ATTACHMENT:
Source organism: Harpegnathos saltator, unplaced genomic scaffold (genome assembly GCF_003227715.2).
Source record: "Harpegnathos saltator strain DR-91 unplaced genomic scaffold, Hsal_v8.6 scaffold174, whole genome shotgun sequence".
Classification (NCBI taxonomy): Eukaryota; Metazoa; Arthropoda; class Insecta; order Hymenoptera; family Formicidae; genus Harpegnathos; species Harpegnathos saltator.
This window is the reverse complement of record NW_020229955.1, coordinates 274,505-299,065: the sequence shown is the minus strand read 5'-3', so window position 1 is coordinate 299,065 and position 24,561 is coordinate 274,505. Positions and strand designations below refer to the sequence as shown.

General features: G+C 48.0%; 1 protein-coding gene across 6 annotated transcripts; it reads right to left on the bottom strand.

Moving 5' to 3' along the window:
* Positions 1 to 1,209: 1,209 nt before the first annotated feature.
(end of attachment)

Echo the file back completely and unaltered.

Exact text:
Source organism: Harpegnathos saltator, unplaced genomic scaffold (genome assembly GCF_003227715.2).
Source record: "Harpegnathos saltator strain DR-91 unplaced genomic scaffold, Hsal_v8.6 scaffold174, whole genome shotgun sequence".
Classification (NCBI taxonomy): Eukaryota; Metazoa; Arthropoda; class Insecta; order Hymenoptera; family Formicidae; genus Harpegnathos; species Harpegnathos saltator.
This window is the reverse complement of record NW_020229955.1, coordinates 274,505-299,065: the sequence shown is the minus strand read 5'-3', so window position 1 is coordinate 299,065 and position 24,561 is coordinate 274,505. Positions and strand designations below refer to the sequence as shown.

General features: G+C 48.0%; 1 protein-coding gene across 6 annotated transcripts; it reads right to left on the bottom strand.

Moving 5' to 3' along the window:
* Positions 1 to 1,209: 1,209 nt before the first annotated feature.